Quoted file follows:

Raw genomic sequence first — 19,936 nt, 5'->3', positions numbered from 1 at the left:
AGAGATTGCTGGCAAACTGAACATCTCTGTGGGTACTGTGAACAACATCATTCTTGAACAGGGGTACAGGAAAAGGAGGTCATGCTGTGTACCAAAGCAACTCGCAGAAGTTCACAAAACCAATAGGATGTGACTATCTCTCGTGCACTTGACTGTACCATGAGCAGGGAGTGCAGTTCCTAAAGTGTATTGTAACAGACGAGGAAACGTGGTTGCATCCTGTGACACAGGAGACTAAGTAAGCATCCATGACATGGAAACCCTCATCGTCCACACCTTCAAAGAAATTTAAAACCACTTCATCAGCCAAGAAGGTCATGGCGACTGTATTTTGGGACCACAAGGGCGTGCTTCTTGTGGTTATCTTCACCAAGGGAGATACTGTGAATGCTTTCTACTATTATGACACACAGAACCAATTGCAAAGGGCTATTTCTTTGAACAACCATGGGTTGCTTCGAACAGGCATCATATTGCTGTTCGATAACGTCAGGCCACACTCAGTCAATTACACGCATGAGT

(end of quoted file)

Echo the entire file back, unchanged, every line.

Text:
Raw genomic sequence first — 19,936 nt, 5'->3', positions numbered from 1 at the left:
AGAGATTGCTGGCAAACTGAACATCTCTGTGGGTACTGTGAACAACATCATTCTTGAACAGGGGTACAGGAAAAGGAGGTCATGCTGTGTACCAAAGCAACTCGCAGAAGTTCACAAAACCAATAGGATGTGACTATCTCTCGTGCACTTGACTGTACCATGAGCAGGGAGTGCAGTTCCTAAAGTGTATTGTAACAGACGAGGAAACGTGGTTGCATCCTGTGACACAGGAGACTAAGTAAGCATCCATGACATGGAAACCCTCATCGTCCACACCTTCAAAGAAATTTAAAACCACTTCATCAGCCAAGAAGGTCATGGCGACTGTATTTTGGGACCACAAGGGCGTGCTTCTTGTGGTTATCTTCACCAAGGGAGATACTGTGAATGCTTTCTACTATTATGACACACAGAACCAATTGCAAAGGGCTATTTCTTTGAACAACCATGGGTTGCTTCGAACAGGCATCATATTGCTGTTCGATAACGTCAGGCCACACTCAGTCAATTACACGCATGAGT